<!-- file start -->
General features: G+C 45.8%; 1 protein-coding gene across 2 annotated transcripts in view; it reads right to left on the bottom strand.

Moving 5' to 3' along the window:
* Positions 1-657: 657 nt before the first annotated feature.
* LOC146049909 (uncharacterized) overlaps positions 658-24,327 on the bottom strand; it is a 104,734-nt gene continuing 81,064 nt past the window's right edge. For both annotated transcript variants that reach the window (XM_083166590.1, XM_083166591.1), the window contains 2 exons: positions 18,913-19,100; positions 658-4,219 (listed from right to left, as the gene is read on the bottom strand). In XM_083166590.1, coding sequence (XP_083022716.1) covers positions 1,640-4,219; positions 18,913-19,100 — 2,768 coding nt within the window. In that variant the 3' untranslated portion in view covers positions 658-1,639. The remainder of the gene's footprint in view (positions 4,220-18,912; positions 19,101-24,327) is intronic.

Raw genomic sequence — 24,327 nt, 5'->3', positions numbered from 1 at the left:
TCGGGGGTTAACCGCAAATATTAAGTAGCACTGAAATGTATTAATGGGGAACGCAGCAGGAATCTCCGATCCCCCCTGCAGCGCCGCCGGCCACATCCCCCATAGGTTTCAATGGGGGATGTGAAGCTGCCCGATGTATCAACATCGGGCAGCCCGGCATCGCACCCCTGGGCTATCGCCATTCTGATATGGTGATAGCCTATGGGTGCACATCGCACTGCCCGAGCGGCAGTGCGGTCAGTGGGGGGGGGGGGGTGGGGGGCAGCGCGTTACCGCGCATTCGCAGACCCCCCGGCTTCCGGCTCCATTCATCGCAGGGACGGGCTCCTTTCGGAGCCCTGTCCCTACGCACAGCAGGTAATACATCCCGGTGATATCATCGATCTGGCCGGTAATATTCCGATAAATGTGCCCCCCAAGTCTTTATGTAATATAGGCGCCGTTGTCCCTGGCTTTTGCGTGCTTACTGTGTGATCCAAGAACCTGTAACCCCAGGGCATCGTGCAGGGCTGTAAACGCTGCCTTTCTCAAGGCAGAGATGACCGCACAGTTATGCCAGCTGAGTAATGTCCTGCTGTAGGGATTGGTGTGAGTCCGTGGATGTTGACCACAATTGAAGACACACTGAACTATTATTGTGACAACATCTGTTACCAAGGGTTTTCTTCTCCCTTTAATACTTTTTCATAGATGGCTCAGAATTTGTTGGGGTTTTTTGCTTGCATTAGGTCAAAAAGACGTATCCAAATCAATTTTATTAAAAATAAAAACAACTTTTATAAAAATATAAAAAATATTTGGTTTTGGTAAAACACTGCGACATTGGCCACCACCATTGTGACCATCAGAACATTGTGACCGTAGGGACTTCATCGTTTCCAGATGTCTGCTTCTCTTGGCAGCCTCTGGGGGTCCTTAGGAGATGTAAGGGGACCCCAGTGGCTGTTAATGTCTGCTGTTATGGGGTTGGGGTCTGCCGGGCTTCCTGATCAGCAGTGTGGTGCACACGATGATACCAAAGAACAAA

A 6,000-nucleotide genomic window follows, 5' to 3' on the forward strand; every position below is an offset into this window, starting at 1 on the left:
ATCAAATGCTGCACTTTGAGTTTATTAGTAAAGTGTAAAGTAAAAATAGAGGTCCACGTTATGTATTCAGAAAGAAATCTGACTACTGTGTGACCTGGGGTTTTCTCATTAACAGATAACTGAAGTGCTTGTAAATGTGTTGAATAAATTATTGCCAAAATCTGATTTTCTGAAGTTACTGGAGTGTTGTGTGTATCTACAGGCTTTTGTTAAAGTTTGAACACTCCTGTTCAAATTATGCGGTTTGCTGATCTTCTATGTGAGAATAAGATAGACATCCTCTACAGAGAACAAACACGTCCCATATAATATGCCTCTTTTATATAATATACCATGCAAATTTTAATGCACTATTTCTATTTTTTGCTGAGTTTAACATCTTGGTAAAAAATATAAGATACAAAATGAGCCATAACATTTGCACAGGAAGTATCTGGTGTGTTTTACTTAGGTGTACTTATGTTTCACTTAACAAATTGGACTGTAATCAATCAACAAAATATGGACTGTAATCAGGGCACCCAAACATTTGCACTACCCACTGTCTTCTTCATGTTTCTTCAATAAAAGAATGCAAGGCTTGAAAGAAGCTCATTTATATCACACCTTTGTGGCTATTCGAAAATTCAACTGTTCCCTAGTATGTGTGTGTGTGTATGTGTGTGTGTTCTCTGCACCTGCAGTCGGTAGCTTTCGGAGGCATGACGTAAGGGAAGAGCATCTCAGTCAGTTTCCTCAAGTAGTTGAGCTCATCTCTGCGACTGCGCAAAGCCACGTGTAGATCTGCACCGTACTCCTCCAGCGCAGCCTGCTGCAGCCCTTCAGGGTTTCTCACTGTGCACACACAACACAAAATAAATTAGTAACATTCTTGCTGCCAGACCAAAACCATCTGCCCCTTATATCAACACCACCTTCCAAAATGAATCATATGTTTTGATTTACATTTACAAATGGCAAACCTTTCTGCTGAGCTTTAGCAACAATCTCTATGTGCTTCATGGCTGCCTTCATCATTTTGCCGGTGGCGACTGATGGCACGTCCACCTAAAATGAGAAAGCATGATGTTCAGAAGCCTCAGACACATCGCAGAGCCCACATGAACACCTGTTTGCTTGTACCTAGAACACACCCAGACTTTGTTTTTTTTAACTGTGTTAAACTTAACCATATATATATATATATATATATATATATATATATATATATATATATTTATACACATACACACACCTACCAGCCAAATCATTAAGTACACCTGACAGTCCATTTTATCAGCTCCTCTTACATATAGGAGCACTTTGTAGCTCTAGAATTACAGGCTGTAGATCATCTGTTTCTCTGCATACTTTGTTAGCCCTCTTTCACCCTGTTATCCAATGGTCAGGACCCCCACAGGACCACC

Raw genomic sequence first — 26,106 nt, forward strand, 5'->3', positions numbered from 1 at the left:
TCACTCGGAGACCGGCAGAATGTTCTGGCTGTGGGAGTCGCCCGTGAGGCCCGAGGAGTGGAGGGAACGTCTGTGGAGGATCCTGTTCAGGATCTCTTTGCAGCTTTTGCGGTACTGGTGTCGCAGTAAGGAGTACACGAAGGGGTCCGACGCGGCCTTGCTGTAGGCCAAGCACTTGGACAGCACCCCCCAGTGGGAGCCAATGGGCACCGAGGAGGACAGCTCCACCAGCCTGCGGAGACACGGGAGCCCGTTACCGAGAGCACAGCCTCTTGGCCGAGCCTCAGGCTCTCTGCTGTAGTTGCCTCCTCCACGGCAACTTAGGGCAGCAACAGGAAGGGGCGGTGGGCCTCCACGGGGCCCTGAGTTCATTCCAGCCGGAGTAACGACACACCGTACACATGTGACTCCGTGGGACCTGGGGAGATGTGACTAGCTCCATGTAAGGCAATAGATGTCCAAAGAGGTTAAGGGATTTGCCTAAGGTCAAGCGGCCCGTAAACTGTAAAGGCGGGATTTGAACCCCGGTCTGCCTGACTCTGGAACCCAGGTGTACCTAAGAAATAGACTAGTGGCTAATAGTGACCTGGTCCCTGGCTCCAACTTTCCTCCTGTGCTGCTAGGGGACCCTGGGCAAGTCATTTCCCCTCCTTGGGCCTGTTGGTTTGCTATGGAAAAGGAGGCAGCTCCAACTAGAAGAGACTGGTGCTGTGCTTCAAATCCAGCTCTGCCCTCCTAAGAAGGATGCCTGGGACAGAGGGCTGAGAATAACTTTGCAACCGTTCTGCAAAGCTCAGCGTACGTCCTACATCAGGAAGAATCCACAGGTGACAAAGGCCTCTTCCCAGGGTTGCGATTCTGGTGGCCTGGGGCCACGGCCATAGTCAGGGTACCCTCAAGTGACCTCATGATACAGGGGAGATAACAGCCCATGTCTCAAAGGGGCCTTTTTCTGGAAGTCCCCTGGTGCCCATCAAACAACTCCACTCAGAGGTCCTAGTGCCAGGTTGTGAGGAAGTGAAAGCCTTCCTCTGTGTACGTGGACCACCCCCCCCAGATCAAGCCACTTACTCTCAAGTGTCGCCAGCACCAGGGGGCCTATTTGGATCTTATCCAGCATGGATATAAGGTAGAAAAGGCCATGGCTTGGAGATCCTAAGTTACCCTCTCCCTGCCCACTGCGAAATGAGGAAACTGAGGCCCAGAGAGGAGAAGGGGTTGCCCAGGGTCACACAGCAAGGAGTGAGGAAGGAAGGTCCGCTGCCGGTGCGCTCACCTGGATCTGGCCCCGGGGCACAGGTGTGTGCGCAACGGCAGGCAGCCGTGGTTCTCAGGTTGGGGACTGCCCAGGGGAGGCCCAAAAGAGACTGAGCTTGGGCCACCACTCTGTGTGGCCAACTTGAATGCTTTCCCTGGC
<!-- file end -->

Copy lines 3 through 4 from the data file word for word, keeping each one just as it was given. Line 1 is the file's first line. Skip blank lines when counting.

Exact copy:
* Positions 1-657: 657 nt before the first annotated feature.
* LOC146049909 (uncharacterized) overlaps positions 658-24,327 on the bottom strand; it is a 104,734-nt gene continuing 81,064 nt past the window's right edge. For both annotated transcript variants that reach the window (XM_083166590.1, XM_083166591.1), the window contains 2 exons: positions 18,913-19,100; positions 658-4,219 (listed from right to left, as the gene is read on the bottom strand). In XM_083166590.1, coding sequence (XP_083022716.1) covers positions 1,640-4,219; positions 18,913-19,100 — 2,768 coding nt within the window. In that variant the 3' untranslated portion in view covers positions 658-1,639. The remainder of the gene's footprint in view (positions 4,220-18,912; positions 19,101-24,327) is intronic.